In my profession, I get to see lots of beautiful faces, from softly wrinkled grannies, tired but happy moms, thirty-something gals with a hint of lines from smiling, tired but proud dads, and some very cherubic kids.
Such a spectrum of faces, and I do look for clues about health beyond the usual exam and conversation.
But can you also learn about someone’s digestive health by looking at his or her lips? Could your cheeks hold clues about the health of your lungs? Does a red nose mean you might have a bladder infection? And if you have big round earlobes are you destined for a life filled with many blessings? I hope so; I’ve got them!
For thousands of years, far longer than Western medicine has been around, healers have studied people’s faces, believing that certain facial features, skin issues, and other traits can point to related issues elsewhere in the body.
In certain traditions, people believed, and still believe, that you can actually “read” someone’s face like a crystal ball to make predictions, not only about that person’s health, but also their personality and even their future.
Face reading, or physiognomy, happened in many cultures around the world, from ancient Greece all the way to China. Face reading enjoyed a surge of popularity during the 18th and 19th centuries, when it became “trendy” due in part to popular stories by writers like Edgar Allen Poe and Oscar Wilde. You can imagine a lively Victorian Era tea party with everyone excitedly crying out, “Read my face!” “No! Do mine next!” It was the “online personality assessment quiz” of its time!
So… is this stuff for real?
Can we really make valuable health (or personality) assessments by staring at someone’s forehead or earlobe?
Or is face reading just entertainment, nothing more?
Here’s my stance as a physician and skincare specialist:
Fact: Your skin can illuminate certain health issues. (Sometimes.)
It is true that your skin can hold clues about your overall health. For example, if you’re a woman and you break out with acne in the lower-third of your face, like your cheeks, jaw line, chin, and upper neck, that suggests that your acne is hormonally-triggered, and could indicate that you’re dealing with Polycystic Ovarian Syndrome (PCOS).
Another example, during residency, I attended a lecture by a famous facial plastic surgeon. He showed an amazing before and after photo of a woman in her mid-sixties. She looked fabulous… 20 years younger with natural, healthy looking skin. Then he dropped the bombshell. He hadn’t done any surgery on her. No lasers were involved. He had taken a good history and lab work. He then treated her thyroid condition and the results were close to miraculous, so much so that I still remember her photos 20 years later.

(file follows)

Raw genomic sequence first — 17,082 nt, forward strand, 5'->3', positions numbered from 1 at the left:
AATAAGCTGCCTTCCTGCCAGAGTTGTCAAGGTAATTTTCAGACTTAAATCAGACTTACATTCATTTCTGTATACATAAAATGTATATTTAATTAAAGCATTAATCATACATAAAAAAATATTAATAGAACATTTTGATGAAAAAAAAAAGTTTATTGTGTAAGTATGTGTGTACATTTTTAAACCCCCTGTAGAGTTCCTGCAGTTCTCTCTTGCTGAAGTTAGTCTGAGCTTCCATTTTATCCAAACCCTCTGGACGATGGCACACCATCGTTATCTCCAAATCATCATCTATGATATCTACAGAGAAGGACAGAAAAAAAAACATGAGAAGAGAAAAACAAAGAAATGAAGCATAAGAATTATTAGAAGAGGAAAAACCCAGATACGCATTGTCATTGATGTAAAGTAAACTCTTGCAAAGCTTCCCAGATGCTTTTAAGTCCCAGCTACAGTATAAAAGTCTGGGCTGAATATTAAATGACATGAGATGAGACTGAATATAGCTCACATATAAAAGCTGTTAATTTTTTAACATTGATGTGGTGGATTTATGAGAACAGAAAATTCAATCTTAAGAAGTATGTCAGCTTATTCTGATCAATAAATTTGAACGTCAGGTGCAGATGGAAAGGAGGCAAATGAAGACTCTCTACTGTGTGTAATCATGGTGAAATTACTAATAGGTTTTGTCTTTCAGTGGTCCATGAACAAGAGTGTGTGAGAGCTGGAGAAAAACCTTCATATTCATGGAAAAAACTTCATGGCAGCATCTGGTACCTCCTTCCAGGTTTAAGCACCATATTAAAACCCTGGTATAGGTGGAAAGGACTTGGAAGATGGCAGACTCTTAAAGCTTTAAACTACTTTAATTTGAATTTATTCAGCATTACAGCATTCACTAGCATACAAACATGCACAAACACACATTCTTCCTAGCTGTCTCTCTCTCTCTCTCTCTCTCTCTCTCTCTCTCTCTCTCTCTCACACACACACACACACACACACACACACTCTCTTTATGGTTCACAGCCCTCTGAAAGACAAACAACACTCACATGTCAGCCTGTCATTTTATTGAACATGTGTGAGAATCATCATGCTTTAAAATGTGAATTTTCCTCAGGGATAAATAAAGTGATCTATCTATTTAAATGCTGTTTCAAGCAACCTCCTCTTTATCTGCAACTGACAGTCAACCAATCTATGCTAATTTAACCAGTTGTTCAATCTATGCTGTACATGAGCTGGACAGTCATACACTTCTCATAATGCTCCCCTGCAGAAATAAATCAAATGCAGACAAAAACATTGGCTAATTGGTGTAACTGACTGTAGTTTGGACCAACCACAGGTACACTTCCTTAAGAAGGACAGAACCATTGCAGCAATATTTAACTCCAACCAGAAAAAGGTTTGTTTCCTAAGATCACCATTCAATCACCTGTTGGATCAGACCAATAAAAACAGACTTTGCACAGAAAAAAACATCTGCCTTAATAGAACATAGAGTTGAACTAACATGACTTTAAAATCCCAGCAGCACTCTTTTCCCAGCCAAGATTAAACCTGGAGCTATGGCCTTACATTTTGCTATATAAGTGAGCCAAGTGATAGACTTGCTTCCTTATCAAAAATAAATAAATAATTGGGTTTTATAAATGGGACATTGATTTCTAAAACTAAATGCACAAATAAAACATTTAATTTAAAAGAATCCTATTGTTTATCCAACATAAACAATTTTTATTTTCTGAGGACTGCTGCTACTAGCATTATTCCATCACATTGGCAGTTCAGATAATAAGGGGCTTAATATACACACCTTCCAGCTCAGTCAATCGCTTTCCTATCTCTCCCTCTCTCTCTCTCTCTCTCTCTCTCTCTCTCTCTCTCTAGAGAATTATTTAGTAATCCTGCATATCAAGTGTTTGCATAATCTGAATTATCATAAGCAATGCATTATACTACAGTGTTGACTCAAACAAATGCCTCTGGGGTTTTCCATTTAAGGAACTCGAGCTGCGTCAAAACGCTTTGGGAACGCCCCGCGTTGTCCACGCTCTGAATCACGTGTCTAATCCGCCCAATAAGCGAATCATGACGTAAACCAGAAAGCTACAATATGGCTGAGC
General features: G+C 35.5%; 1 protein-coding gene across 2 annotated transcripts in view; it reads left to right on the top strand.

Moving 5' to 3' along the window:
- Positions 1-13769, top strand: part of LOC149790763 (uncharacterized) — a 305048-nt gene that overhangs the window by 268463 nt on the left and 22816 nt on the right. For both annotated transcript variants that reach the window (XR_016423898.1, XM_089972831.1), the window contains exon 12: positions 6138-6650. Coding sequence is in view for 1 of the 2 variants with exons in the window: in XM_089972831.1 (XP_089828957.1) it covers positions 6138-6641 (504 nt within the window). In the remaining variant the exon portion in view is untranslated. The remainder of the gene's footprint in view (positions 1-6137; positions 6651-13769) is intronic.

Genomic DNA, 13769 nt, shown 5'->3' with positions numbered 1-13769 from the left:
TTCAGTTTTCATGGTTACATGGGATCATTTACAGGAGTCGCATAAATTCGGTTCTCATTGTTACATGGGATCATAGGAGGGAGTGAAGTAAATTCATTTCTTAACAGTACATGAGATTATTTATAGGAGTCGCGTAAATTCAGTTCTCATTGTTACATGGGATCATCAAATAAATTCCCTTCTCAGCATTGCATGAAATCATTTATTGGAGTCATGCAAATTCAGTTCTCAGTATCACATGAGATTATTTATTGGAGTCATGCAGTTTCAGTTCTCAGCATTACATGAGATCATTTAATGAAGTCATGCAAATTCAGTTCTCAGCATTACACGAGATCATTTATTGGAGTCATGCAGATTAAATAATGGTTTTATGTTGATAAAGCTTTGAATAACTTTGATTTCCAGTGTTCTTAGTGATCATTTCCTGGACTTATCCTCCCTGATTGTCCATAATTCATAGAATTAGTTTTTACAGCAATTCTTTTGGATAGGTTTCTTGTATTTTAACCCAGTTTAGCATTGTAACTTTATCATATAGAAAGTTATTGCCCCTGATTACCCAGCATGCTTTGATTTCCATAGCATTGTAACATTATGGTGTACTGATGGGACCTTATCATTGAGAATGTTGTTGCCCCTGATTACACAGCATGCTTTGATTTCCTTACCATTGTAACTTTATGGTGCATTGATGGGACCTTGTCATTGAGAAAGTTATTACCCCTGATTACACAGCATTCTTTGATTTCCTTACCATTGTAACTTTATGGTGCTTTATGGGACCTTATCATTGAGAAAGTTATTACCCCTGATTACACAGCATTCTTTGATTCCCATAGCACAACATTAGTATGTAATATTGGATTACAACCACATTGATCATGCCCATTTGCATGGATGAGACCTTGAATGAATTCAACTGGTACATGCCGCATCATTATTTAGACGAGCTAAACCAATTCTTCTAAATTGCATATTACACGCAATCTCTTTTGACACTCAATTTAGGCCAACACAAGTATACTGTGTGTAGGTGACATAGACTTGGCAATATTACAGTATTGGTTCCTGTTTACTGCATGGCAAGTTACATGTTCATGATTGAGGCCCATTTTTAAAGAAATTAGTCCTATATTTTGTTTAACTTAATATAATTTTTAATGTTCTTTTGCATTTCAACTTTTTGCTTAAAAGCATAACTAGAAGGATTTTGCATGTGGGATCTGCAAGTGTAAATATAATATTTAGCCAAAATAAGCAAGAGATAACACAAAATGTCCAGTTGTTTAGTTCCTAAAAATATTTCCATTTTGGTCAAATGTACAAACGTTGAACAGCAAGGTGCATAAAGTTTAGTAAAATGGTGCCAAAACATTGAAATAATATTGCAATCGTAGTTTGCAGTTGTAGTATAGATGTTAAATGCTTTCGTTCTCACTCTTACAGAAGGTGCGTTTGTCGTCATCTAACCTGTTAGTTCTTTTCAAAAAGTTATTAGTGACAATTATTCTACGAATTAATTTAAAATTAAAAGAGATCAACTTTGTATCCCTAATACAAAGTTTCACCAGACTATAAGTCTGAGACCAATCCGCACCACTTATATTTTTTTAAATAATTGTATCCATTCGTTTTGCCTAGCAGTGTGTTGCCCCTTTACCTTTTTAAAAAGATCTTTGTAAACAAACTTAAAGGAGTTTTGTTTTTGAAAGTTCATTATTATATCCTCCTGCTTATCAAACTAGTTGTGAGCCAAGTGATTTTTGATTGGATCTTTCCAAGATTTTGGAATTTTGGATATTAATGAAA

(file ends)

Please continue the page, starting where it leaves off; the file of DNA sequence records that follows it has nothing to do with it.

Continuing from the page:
Another related example: Fingernails can give clues about the health of lungs.
Questionable: Every part of your face corresponds to a specific part of your body.
Similar to reflexology of the foot, in Chinese face reading, for example, your cheeks correspond to your lungs, your brows correspond to your liver, your lips correspond to your digestive organs, and so on, and so on. The notion is that every part of your face is directly connected to a specific part of your body, so whatever is happening on your face indicates good health (or disease) somewhere else.
This has never been proven by Western medical standards.
Fiction: Your face can be analyzed to predict your future.
I’m skeptical. I believe it’s 20% genes and 80% how your personal choices impact those genes that determines your future, not your eyebrows or earlobes.
Then again, who can say for sure? Much like astrology or palm reading or crystal healing, face reading is a tradition that’s been around a very, very long time—so perhaps there’s a tiny grain of truth to it. But I’d say it’s a grain—not a whole sandbag.
My two cents:
If getting a face reading helps you to understand yourself better, make better choices, or inspires you to take better care of your health, well, that’s great. Go for it.
But if a face reading specialist makes a specific recommendation (like encouraging you to start taking a particular supplement) you’d be wise to run their suggestion by your primary care physician before proceeding.
It’s great to stay open-minded when it comes to health and wellness. After all, new research is just now beginning to prove that some ancient techniques (acupuncture, meditation and deep breathing, for example) really do have clear, definitive health benefits, but if you’re intrigued about a technique that’s never been scientifically proven, be cautious and use common sense. It can go a long way!
~ Dr. Sue